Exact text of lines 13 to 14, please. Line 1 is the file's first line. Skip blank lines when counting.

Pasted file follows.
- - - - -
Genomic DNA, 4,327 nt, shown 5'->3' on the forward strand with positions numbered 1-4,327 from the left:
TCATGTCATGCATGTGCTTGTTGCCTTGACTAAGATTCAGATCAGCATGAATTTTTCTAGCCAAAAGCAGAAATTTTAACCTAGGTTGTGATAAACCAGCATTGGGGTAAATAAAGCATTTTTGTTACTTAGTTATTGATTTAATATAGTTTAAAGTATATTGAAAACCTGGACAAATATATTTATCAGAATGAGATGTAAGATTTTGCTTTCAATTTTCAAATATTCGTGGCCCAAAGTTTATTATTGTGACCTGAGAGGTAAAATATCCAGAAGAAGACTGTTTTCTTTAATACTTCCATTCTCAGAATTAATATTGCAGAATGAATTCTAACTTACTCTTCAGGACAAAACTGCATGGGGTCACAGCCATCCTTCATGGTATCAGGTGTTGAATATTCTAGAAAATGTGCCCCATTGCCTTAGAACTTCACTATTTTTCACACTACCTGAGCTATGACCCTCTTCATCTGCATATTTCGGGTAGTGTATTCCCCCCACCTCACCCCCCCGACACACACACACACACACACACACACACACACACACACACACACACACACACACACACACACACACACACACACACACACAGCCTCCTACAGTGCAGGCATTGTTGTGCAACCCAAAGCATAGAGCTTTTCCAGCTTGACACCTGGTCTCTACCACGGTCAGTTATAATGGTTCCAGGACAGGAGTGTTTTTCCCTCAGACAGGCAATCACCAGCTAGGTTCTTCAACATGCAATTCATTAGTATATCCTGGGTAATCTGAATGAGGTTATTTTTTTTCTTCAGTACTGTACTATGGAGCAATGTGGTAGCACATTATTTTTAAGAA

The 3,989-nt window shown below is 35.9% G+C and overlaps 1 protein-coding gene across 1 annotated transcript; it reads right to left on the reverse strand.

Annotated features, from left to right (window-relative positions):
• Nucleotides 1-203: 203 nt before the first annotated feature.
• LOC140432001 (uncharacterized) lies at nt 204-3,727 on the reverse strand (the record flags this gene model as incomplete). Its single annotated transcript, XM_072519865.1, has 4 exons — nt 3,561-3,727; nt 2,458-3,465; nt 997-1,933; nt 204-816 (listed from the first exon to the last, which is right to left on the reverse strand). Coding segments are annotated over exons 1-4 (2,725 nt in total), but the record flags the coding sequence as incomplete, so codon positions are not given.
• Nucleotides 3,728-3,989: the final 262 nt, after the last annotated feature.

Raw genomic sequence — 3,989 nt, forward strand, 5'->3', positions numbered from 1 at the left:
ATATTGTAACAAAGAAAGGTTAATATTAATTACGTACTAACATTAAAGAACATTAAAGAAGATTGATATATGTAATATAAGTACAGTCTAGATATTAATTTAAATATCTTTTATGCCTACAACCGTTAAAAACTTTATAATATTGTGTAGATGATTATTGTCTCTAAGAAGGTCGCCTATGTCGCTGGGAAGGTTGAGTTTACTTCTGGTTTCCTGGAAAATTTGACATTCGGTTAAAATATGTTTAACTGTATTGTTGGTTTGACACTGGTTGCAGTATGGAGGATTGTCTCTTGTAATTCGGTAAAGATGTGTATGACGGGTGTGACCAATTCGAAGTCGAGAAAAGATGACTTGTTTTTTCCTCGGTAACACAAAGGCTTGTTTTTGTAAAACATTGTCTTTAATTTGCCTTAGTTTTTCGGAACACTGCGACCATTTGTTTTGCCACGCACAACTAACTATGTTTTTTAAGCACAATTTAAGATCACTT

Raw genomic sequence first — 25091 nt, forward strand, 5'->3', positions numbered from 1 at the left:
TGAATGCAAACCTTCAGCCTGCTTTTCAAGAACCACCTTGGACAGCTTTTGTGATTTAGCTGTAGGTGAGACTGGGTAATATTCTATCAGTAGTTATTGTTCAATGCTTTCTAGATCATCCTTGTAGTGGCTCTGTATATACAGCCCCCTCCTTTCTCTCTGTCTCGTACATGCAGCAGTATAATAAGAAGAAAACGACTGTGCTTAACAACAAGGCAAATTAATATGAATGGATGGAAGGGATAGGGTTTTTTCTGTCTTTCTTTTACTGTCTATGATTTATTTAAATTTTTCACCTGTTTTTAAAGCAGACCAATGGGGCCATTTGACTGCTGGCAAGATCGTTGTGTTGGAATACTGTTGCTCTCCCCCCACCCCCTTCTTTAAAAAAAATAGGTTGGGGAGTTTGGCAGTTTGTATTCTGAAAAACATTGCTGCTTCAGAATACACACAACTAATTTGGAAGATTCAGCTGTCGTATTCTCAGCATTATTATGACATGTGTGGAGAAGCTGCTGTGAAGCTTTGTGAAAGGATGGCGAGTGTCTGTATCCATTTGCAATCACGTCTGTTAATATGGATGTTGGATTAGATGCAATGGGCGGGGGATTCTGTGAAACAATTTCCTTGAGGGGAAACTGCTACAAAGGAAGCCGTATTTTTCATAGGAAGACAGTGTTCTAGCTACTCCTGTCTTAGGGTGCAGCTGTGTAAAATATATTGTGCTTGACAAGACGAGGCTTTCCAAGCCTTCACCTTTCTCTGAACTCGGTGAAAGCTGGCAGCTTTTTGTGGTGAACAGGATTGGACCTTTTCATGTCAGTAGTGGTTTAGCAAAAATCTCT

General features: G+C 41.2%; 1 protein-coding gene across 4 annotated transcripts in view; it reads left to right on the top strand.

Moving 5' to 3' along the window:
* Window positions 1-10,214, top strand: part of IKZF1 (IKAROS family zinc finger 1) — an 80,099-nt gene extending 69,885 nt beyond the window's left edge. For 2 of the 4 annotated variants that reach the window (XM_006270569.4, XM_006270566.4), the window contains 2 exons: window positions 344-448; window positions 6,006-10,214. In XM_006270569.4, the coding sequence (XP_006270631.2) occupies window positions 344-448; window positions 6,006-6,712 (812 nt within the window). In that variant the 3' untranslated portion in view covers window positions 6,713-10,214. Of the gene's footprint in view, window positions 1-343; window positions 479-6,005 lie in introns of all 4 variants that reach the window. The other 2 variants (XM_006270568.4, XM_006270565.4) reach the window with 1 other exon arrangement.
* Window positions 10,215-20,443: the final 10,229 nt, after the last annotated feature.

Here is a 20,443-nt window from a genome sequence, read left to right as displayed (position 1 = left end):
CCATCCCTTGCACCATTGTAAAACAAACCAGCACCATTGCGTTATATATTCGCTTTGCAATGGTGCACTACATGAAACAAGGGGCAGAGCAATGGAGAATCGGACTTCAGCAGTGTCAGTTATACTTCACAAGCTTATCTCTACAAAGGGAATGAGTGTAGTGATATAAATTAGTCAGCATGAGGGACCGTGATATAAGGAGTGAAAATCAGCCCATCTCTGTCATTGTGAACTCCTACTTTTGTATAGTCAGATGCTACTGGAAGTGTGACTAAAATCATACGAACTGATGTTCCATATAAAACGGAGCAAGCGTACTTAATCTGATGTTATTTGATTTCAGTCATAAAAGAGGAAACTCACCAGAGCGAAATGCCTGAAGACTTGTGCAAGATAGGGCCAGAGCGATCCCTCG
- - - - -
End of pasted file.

Moving 5' to 3' along the window:
* Window positions 1-10,214, top strand: part of IKZF1 (IKAROS family zinc finger 1) — an 80,099-nt gene extending 69,885 nt beyond the window's left edge. For 2 of the 4 annotated variants that reach the window (XM_006270569.4, XM_006270566.4), the window contains 2 exons: window positions 344-448; window positions 6,006-10,214. In XM_006270569.4, the coding sequence (XP_006270631.2) occupies window positions 344-448; window positions 6,006-6,712 (812 nt within the window). In that variant the 3' untranslated portion in view covers window positions 6,713-10,214. Of the gene's footprint in view, window positions 1-343; window positions 479-6,005 lie in introns of all 4 variants that reach the window. The other 2 variants (XM_006270568.4, XM_006270565.4) reach the window with 1 other exon arrangement.